The customisation options from Mortal Kombat X have been expanded and it’s now possible to create multiple custom loadouts for each character, with different special moves that can radically change how they fight. Your options are restricted when playing someone else in multiplayer but in single-player you have an enormous amount of freedom to change the abilities and appearance of your fighter.
Beyond the story mode and multiplayer, Mortal Kombat also brings back Klassic Towers – a straightforward knockout match where you try to work your way through a series of opponents to get to the boss. This is accompanied by the more involved Towers of Time, which offer constantly changing challenges with varying conditions in terms of characters and modifiers that can decrease your health, limit your special moves, or add extra obstacles.
Although Mortal Kombat 11 can be unusually imaginative in how difficult it makes the fight for you, this general concept is not new. But many of the challenges are patently unfair and you’re strongly advised to use ‘Konsumables’ – essentially your own positive modifiers – to weight the scales in your favour. The problem is these are obtained either randomly or by spending earned in-game currency to open what are essentially loot boxes.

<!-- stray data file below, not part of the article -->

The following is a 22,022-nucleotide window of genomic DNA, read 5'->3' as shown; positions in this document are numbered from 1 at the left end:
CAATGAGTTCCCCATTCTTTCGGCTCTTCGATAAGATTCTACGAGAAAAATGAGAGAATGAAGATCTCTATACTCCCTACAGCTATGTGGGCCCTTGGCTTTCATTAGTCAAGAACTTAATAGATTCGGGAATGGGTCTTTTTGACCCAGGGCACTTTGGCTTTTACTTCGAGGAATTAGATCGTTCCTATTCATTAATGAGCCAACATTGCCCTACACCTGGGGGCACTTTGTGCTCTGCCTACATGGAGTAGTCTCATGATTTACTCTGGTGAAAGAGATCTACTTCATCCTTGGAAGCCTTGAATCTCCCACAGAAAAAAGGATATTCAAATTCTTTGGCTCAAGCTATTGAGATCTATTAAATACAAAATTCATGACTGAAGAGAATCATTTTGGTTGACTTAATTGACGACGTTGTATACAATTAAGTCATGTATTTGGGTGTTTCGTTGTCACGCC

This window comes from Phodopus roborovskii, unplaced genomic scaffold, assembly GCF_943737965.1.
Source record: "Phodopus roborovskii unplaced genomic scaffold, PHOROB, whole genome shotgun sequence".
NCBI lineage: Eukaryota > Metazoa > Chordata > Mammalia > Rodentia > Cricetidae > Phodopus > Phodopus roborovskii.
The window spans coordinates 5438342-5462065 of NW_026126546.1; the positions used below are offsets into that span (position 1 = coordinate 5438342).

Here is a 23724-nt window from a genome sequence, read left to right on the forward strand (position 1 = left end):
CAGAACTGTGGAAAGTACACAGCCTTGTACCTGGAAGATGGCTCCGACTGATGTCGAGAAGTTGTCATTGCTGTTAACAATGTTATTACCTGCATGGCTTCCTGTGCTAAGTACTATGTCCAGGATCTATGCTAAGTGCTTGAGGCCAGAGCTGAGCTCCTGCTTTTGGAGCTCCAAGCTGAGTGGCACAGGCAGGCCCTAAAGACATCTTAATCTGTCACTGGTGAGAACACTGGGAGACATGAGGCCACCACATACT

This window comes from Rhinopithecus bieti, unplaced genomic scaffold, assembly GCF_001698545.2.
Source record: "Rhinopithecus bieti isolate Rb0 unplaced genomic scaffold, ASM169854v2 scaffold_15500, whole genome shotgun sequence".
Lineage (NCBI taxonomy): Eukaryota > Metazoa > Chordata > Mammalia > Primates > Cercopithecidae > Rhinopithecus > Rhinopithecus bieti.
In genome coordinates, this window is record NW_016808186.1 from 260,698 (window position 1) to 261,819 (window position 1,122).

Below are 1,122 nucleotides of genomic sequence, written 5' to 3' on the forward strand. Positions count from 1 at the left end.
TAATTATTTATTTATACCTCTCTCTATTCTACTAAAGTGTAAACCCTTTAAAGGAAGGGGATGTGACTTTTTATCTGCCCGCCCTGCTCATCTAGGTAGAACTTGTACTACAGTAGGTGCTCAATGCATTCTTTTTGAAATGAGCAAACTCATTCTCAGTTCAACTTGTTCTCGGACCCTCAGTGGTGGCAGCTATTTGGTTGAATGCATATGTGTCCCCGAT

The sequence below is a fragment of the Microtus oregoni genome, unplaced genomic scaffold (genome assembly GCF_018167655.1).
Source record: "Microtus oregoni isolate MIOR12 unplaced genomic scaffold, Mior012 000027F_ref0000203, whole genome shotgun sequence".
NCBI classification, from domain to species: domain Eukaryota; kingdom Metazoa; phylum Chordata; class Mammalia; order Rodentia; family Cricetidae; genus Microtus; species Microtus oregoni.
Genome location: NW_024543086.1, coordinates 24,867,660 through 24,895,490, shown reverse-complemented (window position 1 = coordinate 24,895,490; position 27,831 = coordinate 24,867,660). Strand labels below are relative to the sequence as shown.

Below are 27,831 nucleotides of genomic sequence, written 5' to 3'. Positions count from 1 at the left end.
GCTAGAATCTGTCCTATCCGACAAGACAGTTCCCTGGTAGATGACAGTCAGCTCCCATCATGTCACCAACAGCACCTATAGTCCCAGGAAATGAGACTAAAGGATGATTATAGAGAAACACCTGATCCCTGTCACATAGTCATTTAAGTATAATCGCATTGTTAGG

There is an in-game store but it’s not been live before launch, although the promise is that the only in-game currency you can buy with real money is for cosmetic-only items. These are clearly inspired by Injustice 2’s customisation system, except the differences in clothing, and the buffs offered by augments, are usually much more minor and it all seems a bit of a waste of time at the moment.
Mortal Kombat 11 may not do anything new, in fact it revels in bringing back the old, but sometimes there’s a good reason why some things never change. Other concerns aside, Mortal Kombat 11 is as good as the series has ever been and has a number of elements that are better than any other fighter.
Mortal Kombat 11
In Short: Mortal Kombat continues to excel in areas that other fighting games ignore, with a new sequel that impresses in terms of both visuals and gameplay.
Pros: Fantastic presentation and gloriously shlocky story mode. Streamlined gameplay works very well, with plenty of depth while still being very accessible – in part thanks to excellent tutorials.
Cons: Towers of Time are weirdly unbalanced and very frustrating to play through. No major new ideas. Loot box concerns need to be clarified.
Formats: PlayStation 4 (reviewed), Xbox One, Nintendo Switch, and PC
Publisher: WB Games
Developer: NetherRealm Studios
Release Date: 23rd April 2019
Age Rating: 18
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